WHO's cryptic warning and new virus worse than Covid-19

A doctor demonstrates Rift Valley General Hospital's Covid-19 readiness, March 13, 2020. [Daniel Chege, Standard]

Emerging infectious threats constantly challenge the landscape of global health security.

Recently, two significant developments have drawn much attention to this field: The study of a pangolin coronavirus and the World Health Organisation's (WHO) warning about an imaginary pandemic, called 'Disease X', which is potentially 20 times more severe than Covid-19.

Merging these developments offers crucial insights for global health security and pandemic preparedness.

Researchers led by Lai Wei studied a special kind of cold virus from pangolins which was modified to see how it affects mice. These mice were special in that they were made to be more like humans in the way they catch and respond to diseases.

This virus turned out to be very dangerous for these mice, killing all of them. What was particularly alarming was that this virus had a strong ability to attack the mice's brains, possibly because of certain changes in the virus that made it better at getting into the brain.

This study made a big leap forward in the science of studying viruses and getting ready for possible worldwide health emergencies by creating a new way to test how diseases affect animals in a way that's very similar to humans.

This approach is particularly helpful for testing medicines and vaccines, which strengthens our global defenses against future health crises.

The study also showed that even a weakened virus could be deadly in mice that are made to mimic human disease responses, highlighting the importance of keeping a close eye on diseases that can spread from animals to humans.

This is a crucial part of preparing for health emergencies worldwide. However, finding out that this special kind of mouse always dies when infected raises alarm bells about the danger of diseases jumping from animals to humans, especially if a virus that is as harmful to us as it is to the mice were to appear from the wild.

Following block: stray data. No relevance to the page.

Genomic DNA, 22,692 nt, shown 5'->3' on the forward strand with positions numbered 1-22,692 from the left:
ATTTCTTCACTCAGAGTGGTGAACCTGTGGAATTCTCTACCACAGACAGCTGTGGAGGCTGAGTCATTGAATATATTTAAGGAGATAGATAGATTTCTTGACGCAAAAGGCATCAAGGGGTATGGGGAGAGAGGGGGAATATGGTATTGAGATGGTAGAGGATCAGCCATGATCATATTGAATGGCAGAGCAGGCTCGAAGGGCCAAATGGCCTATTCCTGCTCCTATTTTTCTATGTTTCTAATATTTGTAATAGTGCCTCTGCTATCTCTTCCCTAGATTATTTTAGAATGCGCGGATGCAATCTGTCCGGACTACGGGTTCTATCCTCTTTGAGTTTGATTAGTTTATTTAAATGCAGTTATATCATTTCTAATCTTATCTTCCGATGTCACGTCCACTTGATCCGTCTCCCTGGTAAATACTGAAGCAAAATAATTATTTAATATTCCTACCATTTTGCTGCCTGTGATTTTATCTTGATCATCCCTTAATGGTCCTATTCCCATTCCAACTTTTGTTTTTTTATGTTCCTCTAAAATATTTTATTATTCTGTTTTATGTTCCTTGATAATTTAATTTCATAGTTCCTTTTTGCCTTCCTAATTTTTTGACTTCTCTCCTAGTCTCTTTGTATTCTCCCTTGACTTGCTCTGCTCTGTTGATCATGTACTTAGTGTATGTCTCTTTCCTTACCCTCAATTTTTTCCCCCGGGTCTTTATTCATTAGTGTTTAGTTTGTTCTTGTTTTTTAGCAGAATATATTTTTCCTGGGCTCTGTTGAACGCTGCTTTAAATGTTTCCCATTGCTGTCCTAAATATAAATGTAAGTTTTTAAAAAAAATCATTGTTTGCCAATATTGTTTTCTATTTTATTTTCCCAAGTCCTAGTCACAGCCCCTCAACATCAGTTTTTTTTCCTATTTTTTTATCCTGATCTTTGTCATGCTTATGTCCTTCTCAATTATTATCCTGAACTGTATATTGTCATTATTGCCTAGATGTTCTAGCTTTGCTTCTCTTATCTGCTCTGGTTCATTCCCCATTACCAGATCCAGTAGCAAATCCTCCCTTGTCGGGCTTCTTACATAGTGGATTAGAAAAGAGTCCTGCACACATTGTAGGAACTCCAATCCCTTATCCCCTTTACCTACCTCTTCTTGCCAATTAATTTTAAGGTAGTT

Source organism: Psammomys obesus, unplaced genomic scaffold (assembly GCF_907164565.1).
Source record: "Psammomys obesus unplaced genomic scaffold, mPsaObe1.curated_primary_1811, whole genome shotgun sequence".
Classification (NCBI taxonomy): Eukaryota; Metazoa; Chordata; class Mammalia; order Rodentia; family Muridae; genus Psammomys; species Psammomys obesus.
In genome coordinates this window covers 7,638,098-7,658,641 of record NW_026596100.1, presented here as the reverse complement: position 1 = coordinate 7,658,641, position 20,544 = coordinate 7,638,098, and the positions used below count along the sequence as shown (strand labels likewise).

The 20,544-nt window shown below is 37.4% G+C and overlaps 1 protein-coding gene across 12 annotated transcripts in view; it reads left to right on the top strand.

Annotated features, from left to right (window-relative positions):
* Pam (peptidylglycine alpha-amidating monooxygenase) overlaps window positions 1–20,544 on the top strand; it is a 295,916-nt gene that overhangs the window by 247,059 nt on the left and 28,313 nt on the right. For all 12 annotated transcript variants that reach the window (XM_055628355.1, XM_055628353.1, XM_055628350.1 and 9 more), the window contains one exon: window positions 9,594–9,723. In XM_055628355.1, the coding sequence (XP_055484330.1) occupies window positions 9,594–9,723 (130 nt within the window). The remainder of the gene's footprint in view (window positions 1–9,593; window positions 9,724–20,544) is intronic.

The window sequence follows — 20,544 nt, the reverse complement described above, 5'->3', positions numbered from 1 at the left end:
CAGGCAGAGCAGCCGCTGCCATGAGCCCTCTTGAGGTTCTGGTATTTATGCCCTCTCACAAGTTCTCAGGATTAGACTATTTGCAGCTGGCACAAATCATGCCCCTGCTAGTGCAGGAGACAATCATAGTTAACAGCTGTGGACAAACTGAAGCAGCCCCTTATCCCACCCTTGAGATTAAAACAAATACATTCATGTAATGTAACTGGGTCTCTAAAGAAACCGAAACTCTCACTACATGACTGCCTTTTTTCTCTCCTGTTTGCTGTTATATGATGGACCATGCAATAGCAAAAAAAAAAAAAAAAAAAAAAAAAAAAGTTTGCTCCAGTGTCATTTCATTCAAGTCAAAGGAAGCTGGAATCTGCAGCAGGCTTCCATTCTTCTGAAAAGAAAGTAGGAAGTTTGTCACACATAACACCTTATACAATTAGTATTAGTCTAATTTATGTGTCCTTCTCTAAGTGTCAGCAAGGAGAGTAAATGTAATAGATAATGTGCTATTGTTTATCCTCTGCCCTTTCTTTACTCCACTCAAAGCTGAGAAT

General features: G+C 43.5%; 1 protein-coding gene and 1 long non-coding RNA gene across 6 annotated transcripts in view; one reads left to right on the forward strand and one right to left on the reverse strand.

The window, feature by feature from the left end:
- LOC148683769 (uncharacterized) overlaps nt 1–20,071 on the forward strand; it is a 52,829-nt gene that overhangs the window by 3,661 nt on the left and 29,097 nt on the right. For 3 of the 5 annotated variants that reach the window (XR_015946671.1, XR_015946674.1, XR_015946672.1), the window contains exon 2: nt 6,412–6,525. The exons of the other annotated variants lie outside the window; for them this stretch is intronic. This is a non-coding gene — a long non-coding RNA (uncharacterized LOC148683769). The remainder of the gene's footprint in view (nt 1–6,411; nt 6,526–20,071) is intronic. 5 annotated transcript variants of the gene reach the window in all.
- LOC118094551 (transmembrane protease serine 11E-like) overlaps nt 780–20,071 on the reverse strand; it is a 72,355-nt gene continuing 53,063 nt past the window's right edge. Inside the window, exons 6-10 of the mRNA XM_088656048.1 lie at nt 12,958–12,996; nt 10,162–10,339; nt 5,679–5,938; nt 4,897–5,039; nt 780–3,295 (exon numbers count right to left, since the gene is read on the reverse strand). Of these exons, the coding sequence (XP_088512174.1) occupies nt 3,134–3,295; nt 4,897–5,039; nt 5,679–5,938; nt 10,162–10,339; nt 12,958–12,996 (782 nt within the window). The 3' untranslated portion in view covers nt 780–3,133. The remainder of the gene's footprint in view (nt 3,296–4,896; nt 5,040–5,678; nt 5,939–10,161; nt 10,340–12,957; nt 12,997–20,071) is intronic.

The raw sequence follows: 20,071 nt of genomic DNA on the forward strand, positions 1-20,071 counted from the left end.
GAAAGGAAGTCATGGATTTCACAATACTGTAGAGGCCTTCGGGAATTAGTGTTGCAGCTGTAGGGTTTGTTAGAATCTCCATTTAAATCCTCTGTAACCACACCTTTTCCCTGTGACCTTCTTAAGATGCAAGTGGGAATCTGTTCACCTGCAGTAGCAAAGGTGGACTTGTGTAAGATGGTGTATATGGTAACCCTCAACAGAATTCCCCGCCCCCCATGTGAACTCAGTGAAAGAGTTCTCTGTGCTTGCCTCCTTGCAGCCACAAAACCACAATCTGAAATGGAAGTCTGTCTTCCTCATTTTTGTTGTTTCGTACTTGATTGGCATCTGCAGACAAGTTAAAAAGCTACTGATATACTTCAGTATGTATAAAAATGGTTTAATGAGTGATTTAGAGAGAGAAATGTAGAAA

Another concern is how to keep people safe from dangerous viruses used in science experiments.

When scientists work with very harmful viruses to learn more about them, there is always a small chance that these viruses could accidentally get out, which could lead to serious health problems for the global population.

This concern gets even bigger when the research involves making the viruses stronger or more harmful on purpose to understand them better.

While this kind of work can lead to important discoveries, it also raises serious questions about what is right and wrong in science.

There is also the fear that these viruses could be used in the wrong way, like in bioterrorism, or accidental release from the lab, causing much harm. Because of these dangers, it is very important to follow strict safety rules to make sure that the research doesn't end up hurting people.

At a recent World Economic Forum meeting, experts from the World Health Organization warned about 'Disease X.'

This is the name of a sickness that we don't know about yet, which could spread through the air and be very harmful. The idea of 'Disease X' shows that we can't always predict what the next big health crisis will be.

It highlights how important it is to have a strong system in place all over the world that can quickly adapt and respond to new diseases that might suddenly appear.

The research on the Pangolin coronavirus has raised major concerns about a possible new kind of global health threat. The fact that the Pangolin coronavirus caused all infected mice to die from brain infections shows it could be a very deadly virus that can damage the brain, which is a scary example of how unexpected and different new diseases can be.

This situation with the Pangolin coronavirus is a clear reminder that we need to be better at watching out for diseases that come from animals, especially as people and wildlife come into closer contact more often due to lose of their natural habitats or changes in the climate.

The WHO's International Health Regulations talk about the importance of being ready for unexpected threats like this by keeping a close eye on diseases and catching them early.

This study shows why it is so important to be ready for a pandemic and have plans in place to deal with it. Even small changes in viruses like those seen in the Pangolin coronavirus can make them much more dangerous.

It's crucial that our health systems can adjust quickly to new threats, especially in parts of the world that might be hit hardest by a pandemic. The study on the Pangolin coronavirus shows we need strong health systems everywhere that can quickly deal with new dangers which is what the IHR encourages countries to do.

It's a call to action to make our health systems better, improve how we watch for diseases and work together across the world. The WHO encourages countries to work together to get ready for 'Disease X' by sharing research, watching for diseases, and responding together. By working together globally, we can better prepare for and lessen the effects of future health threats as serious as 'Disease X.'

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